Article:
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Although Slovenia is generally referred to as "Slovenija," its official name is actually the Republic of Slovenia. Although the majority of the people who live in Slovenia consider themselves to be Slovene, there are also Hungarian and Italian segments of the population in addition to other minority groups. The country is bordered on the north by Austria, on the southeast and south by Croatia, on the northeast by Hungary, and to the west by the Adriatic Sea. The overall size of Slovenia is just a bit smaller than the state of New Jersey.
From 1918 up until 1991, Slovenia was actually part of Yugoslavia. However, Slovenians have always had a tendency to identify themselves with central Europe. Overall, the country maintains a good balance between the influences from the West and it's traditional Slavic culture. Although other regions that were also part of Yugoslavia in the past have had a tendency towards civil problems and conflicts, for the most part Slovenia has avoided these kinds of unrest.
Although Slovenia is home to a variety of different religious beliefs, the majority of the citizens follow the Roman Catholic faith. However, you'll also find Protestants, Eastern Orthodox Christians, and Muslims. The Jewish population in Slovenia is very small, largely due to the fact that back in the fifteenth century, Jews were banished. Among the many churches, you'll find several that are considered to be sanctuaries of spiritual renewal, and as such are often the destination for pilgrimages.
Literature and Arts
Literature and the arts have long been strongly supported in Slovenia. The country has a high rate of literacy, and reading is considered to be very important. While it was part of Yugoslavia, residents became accustomed to culture and art being supported by the socialist state government. However, now that Slovenia is an independent nation, citizens are striving to maintain a similar level of support for culture and the arts.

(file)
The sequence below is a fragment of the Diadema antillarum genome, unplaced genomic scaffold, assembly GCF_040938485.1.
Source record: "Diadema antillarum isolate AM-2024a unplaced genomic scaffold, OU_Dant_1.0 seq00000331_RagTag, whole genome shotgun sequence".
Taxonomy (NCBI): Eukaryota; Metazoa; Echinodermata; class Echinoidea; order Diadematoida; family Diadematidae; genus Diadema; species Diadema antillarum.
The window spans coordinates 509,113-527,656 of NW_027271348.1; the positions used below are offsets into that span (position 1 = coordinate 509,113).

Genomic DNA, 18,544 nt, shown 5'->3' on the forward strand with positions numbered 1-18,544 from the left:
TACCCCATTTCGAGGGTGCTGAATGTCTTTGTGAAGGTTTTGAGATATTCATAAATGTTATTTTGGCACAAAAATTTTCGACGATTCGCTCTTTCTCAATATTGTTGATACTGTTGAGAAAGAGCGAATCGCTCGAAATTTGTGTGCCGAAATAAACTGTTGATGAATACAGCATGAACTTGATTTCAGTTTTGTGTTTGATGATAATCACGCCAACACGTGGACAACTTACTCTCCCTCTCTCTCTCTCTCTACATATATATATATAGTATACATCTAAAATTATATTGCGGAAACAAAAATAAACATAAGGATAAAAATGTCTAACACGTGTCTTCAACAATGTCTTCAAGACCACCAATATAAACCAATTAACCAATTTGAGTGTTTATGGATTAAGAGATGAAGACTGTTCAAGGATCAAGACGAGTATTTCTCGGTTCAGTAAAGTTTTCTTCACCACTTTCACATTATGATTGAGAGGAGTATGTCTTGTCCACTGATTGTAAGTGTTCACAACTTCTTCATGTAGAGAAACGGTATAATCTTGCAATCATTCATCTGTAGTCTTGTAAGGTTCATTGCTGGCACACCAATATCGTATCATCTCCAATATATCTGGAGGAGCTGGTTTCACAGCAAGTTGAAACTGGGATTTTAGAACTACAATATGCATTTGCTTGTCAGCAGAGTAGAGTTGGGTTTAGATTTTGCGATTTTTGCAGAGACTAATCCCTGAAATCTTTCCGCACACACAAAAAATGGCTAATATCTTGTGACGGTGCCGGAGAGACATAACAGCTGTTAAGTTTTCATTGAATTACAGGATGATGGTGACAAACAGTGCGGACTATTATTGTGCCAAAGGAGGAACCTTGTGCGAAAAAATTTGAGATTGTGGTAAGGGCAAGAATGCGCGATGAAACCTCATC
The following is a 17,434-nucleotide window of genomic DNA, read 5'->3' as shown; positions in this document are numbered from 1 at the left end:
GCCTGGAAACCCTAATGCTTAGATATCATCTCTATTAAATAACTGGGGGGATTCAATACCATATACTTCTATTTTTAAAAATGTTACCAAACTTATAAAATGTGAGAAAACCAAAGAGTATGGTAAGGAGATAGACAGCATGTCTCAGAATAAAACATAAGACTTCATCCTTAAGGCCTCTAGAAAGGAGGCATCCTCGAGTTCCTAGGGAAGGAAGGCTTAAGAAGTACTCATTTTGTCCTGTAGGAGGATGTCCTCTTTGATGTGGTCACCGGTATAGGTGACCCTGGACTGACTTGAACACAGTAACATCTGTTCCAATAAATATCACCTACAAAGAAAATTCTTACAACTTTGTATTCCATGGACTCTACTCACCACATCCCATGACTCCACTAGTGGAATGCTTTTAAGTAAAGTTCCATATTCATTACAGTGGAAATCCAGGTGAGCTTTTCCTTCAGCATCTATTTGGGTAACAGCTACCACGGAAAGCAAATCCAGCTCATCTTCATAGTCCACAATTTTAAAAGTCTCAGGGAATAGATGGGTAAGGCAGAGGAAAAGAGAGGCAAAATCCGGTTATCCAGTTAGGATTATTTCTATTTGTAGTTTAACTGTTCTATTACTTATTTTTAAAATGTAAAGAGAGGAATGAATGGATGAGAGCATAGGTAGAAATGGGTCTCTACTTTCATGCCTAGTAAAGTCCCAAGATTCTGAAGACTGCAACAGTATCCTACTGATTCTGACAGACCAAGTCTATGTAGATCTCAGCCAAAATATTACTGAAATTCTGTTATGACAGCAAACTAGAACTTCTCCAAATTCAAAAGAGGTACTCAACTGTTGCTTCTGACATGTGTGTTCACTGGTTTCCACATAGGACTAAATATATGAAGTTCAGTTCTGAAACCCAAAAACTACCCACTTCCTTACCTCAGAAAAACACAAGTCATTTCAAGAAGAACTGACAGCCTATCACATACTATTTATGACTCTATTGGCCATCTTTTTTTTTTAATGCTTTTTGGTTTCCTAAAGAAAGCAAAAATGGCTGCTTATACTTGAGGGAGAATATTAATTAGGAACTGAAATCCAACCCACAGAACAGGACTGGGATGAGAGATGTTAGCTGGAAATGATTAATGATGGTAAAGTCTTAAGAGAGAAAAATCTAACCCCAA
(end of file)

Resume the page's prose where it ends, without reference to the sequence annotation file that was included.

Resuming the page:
Slovenia has plenty of rich culinary traditions when it comes to food and culture. Part of this is undoubtedly due to the fact that the country's location and climate make agriculture a popular industry. Meals are generally enjoyed together by families, and are an important part of daily life. If you travel throughout Slovenia, you'll discover that the various regions have their own culinary specialties. However, overall you'll find that a great number of Slovenia's traditional dishes focus on cabbage, potatoes, barley, buckwheat and flour.
Traditional foods are considered to be an important part of everyday life. A pig slaughtering is still considered to be a major event in Slovenia. Slovenians also enjoy a variety of special foods designed to help celebrate special occasions and holidays, such as special braided breads for Christmas. Overall, the residents of Slovenia put a great deal of focus on the importance of the family. This strong family culture has served the country well over the years. For example, Slovenia ultimately emerged as the country with one of the strongest economies as compared to the other regions that made up former Yugoslavia. Part of this strength is thought to have come from some of the country's family-centric cultural traditions. One example of this is the tradition of a family's eldest son inheriting the family's property. This tradition was probably at least partially responsible for fact that property distribution was maintained in an equitable fashion over the years, which wasn't always the case in other surrounding regions.